In this issue, de Kort and colleagues report a thorough analysis of acute antibody-mediated rejection (acute AMR) in pancreas allografts. The study is an important practical reference for those working in the field of pancreas transplantation, and adds considerably to the number of published cases. The first message is that all grafts lost to rejection had C4d deposition, confirming the importance of antibody-mediated rejection in pancreas, as documented in the kidney. The second message is that the combination of C4d and donor HLA-specific antibody (DSA) has greater prognostic significance than either alone. Perhaps this is due in part to the vagaries of interpretation of C4d in paraffin-embedded tissue (in fact one of their cases had C4d in the pretransplant biopsy, presumably an artifact). None of the Leiden cases were treated specifically for antibody-mediated rejection, however, the paper does not separate outcome data by treatment.

The paper raises the issue of the extension of AMR to other organs beyond the kidney, where is it is well established. Many types of vascularized organ allografts, if not all, are likely to be affected by donor reactive HLA antibodies binding to the graft endothelium. Four types of antibody effects have been established in kidney allografts: three types of antibody-mediated rejection (aka humoral rejection): hyperacute, acute, and chronic, and one type of smoldering, interaction without overt rejection, sometimes termed ‘accommodation’ (1). Significant effort to extend these observations to other organs is evident in the publications on C4d over the decade (Figure 1).


Figure 1. Publication by year of clinical C4d studies in organ allografts. Data from PubMed searches on ‘C4d’, ‘transplantation’ and each organ.

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Consensus agreement on the definition of acute AMR, and sometimes even its existence has not been achieved in any organ except the kidney, and possibly the pancreas and heart (Table 1). Pancreas has a working proposal (2) and this paper helps solidify those recommendations. Elizabeth Hammond drew attention to the possibility of acute AMR in cardiac allografts many years ago, and just in the last few years progress has been made in an effort to reach consensus, although agreement has not been achieved (3). A consensus agreement, however imperfect, is vital step forward that allows comparison studies, refinement of criteria and ultimately diagnostic accuracy. The liver has a checkered literature, with many different C4d patterns described for acute AMR. However, only the sinusoidal and periportal capillary C4d pattern are convincing to this writer (4,5). Rare lung transplants have conspicuous C4d deposition along pulmonary capillaries (personal observations), but the patchy distribution of C4d, autofluorescent elastin and artifacts in formalin fixed immunohistochemistry have created difficulties in interpretation. Small bowel transplants and composite grafts have yet to display clear evidence of antibody-mediated rejection.

Table 1.  Accepted organ specific criteria for antibody effects on allografts
  1. +, consensus established; ±, consensus in process: blank, no consensus.

  2. 1The Banff classification uses the term ‘C4d deposition without morphological evidence of active rejection’ to indicate a state in which antidonor antibody reacts with the graft endothelium without causing overt injury.

Hyperacute rejection+++++ 
Acute humoral rejection+±±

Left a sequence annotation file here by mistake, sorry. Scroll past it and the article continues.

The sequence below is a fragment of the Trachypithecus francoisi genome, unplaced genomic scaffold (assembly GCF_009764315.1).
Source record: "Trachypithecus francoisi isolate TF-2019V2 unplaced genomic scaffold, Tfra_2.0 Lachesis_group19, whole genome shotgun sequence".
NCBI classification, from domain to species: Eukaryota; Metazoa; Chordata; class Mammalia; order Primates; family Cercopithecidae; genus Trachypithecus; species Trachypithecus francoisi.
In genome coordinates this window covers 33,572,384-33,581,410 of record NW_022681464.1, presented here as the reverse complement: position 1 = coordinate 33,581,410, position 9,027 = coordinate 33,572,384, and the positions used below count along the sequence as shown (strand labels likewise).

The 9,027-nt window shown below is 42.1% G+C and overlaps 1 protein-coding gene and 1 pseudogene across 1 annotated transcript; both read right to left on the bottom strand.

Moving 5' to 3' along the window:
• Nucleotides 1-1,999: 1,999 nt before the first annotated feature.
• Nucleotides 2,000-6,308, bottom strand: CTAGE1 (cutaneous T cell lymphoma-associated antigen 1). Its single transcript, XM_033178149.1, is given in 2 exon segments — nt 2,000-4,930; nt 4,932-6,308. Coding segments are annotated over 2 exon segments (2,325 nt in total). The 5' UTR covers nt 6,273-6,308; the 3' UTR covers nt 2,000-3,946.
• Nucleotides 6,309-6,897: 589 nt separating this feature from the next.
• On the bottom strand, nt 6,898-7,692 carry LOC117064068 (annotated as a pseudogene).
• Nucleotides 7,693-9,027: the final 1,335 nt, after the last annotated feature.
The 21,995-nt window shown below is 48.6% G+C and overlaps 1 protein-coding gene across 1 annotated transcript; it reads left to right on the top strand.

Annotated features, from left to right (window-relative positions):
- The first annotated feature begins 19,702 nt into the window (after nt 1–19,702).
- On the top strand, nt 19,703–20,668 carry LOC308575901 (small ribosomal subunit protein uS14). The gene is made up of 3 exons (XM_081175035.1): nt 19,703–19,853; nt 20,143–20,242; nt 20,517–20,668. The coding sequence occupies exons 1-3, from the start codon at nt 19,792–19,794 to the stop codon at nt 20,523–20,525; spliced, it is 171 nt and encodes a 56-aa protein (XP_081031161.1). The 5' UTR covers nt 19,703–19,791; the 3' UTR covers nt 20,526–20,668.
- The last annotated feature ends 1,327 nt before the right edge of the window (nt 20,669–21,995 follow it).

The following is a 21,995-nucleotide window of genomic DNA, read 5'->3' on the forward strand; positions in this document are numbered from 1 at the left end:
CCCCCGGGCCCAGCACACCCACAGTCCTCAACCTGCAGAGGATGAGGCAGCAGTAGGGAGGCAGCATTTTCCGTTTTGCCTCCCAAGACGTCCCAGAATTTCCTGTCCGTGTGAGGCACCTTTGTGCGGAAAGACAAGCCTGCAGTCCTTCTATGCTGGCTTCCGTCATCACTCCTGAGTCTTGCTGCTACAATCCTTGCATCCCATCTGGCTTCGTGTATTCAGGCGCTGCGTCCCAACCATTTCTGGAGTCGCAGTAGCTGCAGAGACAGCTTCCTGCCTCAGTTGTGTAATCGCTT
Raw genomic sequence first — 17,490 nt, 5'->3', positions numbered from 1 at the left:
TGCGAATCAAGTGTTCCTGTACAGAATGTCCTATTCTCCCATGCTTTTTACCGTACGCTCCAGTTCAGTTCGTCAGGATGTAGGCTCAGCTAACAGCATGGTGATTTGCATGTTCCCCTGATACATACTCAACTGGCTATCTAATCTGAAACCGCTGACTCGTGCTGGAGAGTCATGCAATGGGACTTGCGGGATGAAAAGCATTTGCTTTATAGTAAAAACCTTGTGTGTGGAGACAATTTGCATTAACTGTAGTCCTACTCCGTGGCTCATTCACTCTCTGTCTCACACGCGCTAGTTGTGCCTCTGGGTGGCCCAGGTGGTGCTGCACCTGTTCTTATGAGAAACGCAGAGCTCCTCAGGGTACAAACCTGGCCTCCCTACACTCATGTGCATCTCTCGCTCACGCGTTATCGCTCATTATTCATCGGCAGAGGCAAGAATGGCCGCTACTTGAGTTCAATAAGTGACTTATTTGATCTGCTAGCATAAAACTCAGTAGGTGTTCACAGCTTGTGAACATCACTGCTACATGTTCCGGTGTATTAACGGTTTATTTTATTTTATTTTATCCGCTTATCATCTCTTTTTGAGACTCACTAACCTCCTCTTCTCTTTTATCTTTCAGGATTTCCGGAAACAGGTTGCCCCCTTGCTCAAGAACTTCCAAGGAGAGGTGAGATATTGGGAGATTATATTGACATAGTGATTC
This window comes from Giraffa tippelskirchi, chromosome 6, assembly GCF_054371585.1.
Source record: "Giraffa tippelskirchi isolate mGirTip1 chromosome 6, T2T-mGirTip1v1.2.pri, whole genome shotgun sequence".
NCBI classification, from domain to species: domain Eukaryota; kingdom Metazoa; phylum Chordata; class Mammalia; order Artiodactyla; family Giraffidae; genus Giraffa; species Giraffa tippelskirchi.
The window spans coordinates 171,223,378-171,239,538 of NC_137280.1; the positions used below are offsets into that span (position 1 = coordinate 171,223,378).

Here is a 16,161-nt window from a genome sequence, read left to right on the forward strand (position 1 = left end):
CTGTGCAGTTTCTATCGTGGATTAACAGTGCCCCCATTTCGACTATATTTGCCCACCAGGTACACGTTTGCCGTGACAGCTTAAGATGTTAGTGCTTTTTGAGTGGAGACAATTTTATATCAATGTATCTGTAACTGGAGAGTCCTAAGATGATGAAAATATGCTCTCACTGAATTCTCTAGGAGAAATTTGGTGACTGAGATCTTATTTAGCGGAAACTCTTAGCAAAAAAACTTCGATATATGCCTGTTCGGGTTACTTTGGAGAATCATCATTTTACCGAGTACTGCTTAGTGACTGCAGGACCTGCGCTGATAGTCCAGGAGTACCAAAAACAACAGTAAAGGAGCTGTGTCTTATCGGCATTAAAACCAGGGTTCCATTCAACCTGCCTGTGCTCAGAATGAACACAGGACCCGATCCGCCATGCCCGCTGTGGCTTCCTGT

Chronic humoral rejection1     

Most important, in no transplanted organs other than the kidney have criteria been developed for chronic AMR, a condition that has been increasingly identified as a major cause of late kidney graft failure (6). This should be applicable to the heart, because ample studies in experimental animals have shown that chronic cardiac allograft vasculopathy (CAV) can be triggered by DSA. Some (7), but not all (8), studies of CAV in human heart transplants show an association with C4d deposition in myocardial capillaries. Limited studies in the liver have raised the possibility of C4d patterns that are associated with chronic graft injury and deserve further validation (4–5).

Investigators clearly need to explore and evaluate new dimensions of antibody-mediated endothelial injury. Banu Sis and colleagues have published evidence that endothelial gene expression can be increased in association with DSA in the absence of diagnostic levels of C4d deposition, especially in late graft biopsies, and when detected has a worse outcome than DSA alone (9). Measuring changes in the protein levels encoded by these genes is a challenge, because some baseline expression is present. An alternative strategy taken by Elaine Reed's group is to detect altered endothelial signaling in tissue sections by staining for phosphorylated signaling proteins (e.g. pAKT p70S6 kinase). Complement fixation is not necessary for some responses of endothelial cells to DSA, because it can be elicited with F(ab)2 fragments (10). Indeed, in mice DSA promotes CAV even without complement fixation (e.g. C3 knockout mice) or C4d deposition (11). Particularly in the chronic setting, we must seek pathologic markers of antibody effects that are complement independent.

Finally, a consistent refrain has emerged from many different studies with C4d and antibody-mediated rejection, namely that the worst outcome is when a combination of features is present, whether it is C4d+DSA (as in the de Koot paper or the DeKAF study) (Arthur Matas, personal communication), or C4d and evidence of pathologic injury such as transplant glomerulopathy (12). Single markers such as C4d, pathology or DSA alone are relatively poor predictors Adding more dimensions to our evaluation such as gene expression and endothelial activation proteins, will likely enhance our diagnostic acumen and someday help guide therapy.


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